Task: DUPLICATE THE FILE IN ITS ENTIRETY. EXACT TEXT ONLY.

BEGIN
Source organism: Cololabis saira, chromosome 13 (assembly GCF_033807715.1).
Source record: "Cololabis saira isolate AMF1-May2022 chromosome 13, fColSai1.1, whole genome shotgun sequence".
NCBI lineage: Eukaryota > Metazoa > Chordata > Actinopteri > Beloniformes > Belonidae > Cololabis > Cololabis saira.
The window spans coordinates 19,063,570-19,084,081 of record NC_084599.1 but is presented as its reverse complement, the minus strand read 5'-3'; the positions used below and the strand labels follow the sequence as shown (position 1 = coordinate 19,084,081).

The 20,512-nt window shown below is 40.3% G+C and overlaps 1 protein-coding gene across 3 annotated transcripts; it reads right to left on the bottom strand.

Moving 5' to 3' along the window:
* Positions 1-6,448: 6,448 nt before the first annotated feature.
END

Source organism: Cololabis saira, chromosome 13 (assembly GCF_033807715.1).
Source record: "Cololabis saira isolate AMF1-May2022 chromosome 13, fColSai1.1, whole genome shotgun sequence".
NCBI lineage: Eukaryota > Metazoa > Chordata > Actinopteri > Beloniformes > Belonidae > Cololabis > Cololabis saira.
The window spans coordinates 19,063,570-19,084,081 of record NC_084599.1 but is presented as its reverse complement, the minus strand read 5'-3'; the positions used below and the strand labels follow the sequence as shown (position 1 = coordinate 19,084,081).

The 20,512-nt window shown below is 40.3% G+C and overlaps 1 protein-coding gene across 3 annotated transcripts; it reads right to left on the bottom strand.

Moving 5' to 3' along the window:
* Positions 1-6,448: 6,448 nt before the first annotated feature.